By Jamie Drummond
Last week, whilst cycling down Queen West, Toronto on a stinking hot Summer’s day, I suddenly found myself feeling rather damn peckish and at the same time utterly parched. Cycling in the city in the Summer does that to a boy you know…
As my nasal passages were subjected to the olfactory assault of KFC’s top secret 11 herbs and spices, for one dangerous moment I found myself considering a near-fatal relapse into one of the Colonel’s Big Crap Sandwiches. They put drugs in the aromatic compounds they pump out into the streets at that place, I am sure of it…
Thankfully my hungry eyes were drawn to a sandwich board just on the edge of my peripheral vision, across the street from the Colonel‘s den of gastronomic disasters.
The board in question was advertising The Leslieville Cheese Market’s Grilled Cheese and Beck’s Beer combo for a mere $9.99! Just what the Doctor ordered!
Of course it wasn’t actually a REAL Beck’s, but one of their non-alcoholic chaps… which is not as bad a proposition as one may first think.
My very first encounter with Beck’s non-alcoholic beer was in my first weeks in Toronto, after moving to this great city from Edinburgh, Scotland. I had purchased a 6 pack of the fellows at Loblaws without ever realising that they were in-fact alcohol free (I really didn’t understand the draconian laws governing the sale of alcohol, in fact I still don’t). If I recall correctly, I made it to my fifth bottle before wondering why I wasn’t experiencing any kind of buzz. I’ll admit that I felt like a bit of a chump for not picking up on the lack of alcohol, but then perhaps that is testament to the decency of the (non) beer itself.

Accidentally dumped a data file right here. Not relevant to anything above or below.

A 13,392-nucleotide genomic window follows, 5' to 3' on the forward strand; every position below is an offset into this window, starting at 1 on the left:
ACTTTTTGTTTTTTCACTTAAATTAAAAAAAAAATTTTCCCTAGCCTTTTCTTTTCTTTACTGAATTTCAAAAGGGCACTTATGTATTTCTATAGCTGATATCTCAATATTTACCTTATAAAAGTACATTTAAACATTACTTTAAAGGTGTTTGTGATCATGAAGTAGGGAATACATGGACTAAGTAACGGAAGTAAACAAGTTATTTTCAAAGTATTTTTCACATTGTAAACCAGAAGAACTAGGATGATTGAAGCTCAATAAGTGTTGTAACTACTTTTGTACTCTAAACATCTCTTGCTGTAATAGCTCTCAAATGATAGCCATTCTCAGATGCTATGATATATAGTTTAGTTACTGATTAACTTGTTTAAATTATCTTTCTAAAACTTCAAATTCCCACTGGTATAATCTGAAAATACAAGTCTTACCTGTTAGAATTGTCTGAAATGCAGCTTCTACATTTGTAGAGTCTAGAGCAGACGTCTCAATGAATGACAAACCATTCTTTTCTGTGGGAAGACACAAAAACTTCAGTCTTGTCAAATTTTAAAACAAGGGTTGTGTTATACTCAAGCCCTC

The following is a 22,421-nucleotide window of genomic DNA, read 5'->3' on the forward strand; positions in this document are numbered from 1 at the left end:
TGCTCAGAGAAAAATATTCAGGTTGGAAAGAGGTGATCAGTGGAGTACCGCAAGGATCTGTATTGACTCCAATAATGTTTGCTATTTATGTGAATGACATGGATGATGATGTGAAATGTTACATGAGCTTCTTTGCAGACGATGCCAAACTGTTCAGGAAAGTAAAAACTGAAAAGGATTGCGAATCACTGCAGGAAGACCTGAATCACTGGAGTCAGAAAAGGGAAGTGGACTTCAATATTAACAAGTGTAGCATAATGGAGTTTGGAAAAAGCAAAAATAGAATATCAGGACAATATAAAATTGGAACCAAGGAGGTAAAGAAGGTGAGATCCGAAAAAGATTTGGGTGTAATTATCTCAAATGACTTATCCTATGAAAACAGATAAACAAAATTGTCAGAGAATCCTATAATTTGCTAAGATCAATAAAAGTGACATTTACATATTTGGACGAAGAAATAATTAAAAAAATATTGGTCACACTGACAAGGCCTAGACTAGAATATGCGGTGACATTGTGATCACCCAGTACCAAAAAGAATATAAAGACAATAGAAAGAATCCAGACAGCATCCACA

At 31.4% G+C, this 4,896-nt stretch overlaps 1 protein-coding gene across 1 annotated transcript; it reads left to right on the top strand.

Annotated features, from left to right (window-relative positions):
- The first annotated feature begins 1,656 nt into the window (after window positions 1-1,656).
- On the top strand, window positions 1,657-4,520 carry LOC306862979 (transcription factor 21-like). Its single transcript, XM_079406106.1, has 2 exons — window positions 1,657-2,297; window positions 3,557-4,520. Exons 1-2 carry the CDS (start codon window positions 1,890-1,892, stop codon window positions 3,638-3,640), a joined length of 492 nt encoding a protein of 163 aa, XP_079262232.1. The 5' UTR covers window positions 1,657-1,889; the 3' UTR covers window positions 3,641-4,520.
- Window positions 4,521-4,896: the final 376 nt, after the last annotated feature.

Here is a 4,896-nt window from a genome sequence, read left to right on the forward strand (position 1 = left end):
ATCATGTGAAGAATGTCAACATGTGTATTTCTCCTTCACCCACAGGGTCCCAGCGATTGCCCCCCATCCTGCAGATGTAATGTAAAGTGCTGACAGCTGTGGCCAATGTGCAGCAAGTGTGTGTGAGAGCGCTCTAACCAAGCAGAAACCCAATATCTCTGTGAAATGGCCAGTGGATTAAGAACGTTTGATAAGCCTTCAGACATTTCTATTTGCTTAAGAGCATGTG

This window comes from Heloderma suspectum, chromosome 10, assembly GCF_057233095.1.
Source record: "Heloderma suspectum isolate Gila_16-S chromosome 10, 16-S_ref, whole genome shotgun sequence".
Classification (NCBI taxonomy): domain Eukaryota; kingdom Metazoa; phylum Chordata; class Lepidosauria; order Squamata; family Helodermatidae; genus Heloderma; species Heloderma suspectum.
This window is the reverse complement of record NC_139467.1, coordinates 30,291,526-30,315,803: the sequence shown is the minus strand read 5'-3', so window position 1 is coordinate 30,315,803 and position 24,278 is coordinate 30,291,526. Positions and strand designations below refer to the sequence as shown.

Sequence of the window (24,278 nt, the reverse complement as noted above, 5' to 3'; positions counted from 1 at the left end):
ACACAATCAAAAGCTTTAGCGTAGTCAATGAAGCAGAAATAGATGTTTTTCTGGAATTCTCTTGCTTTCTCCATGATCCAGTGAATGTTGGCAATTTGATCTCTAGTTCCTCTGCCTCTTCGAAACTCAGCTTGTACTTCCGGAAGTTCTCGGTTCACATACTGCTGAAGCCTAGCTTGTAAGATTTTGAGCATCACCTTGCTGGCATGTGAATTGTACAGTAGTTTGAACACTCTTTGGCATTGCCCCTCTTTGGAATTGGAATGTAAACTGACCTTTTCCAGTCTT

Unlike most non-alcoholic beers, that are produced using the standard beermaking process followed by the removal of (almost) all the alcohol, Becks non-alcoholic beer never gets the opportunity to become alcoholic as brewer’s yeast is never added, and hence the beer never actually ferments. This does mean that the Beck’s non-beer does have a slightly sweet composition, but there is enough hoppiness to counter that. It’s actually rather good.
However, I digress…
On offer are a variety of variations upon the classic Grilled Cheese, ranging from the “Classic” with Meunster, Aged Cheddar, and Dijon Mustard, through to the Creamy Blue Cheese with Grilled Pear (see above for the full menu).
Being the traditionalist that I am* I plumped for the “Classic” and when offered a selection of dipping sauces as a little unadvertised bonus, opted for the Green Tomato Chutney.
Walking my bike along Queen West, supping from my ice-cold Beck’s, I once again questioned the many antiquated liquor laws that we have in this wonderful province. The fact that one cannot purchase beer, wine, or spirits from a supermarket or convenience store/dépanneur, or that it is illegal for one to enjoy a bottle of wine with a lover over a picnic in the park. It is quite frankly ridiculous, and I do wish that a review of these laws were more of an election issue.
My frustrations were compounded and qualified by the helpful slurs of a “Gentleman of The Street”, who upon (incorrectly) identifying me as a fellow boozer warned me “Watchhh out Maaaan, there are Po-leeeese jus’ arounnn the corna”. I’m sure it’s just a coincidence that he was a fellow Scot.
Sitting down upon the grass in Trinity Bellwoods Park to enjoy my delicious Grilled Cheese with dipping sauce (a good combination BTW), and looking at pretty girls on bicycles, I was fantasising about being approached by Toronto’s Finest and being able to proclaim “Well Officer, as a matter of fact this just happens to be a tasty non-alcoholic beer…”, but it never happpened.
Edinburgh-born/Toronto-based Sommelier, consultant, writer, judge, and educator Jamie Drummond is the Director of Programs/Editor of Good Food Revolution… and he was rather surprised just how inoffensive and refreshing Beck’s non-alcoholic beer actually is.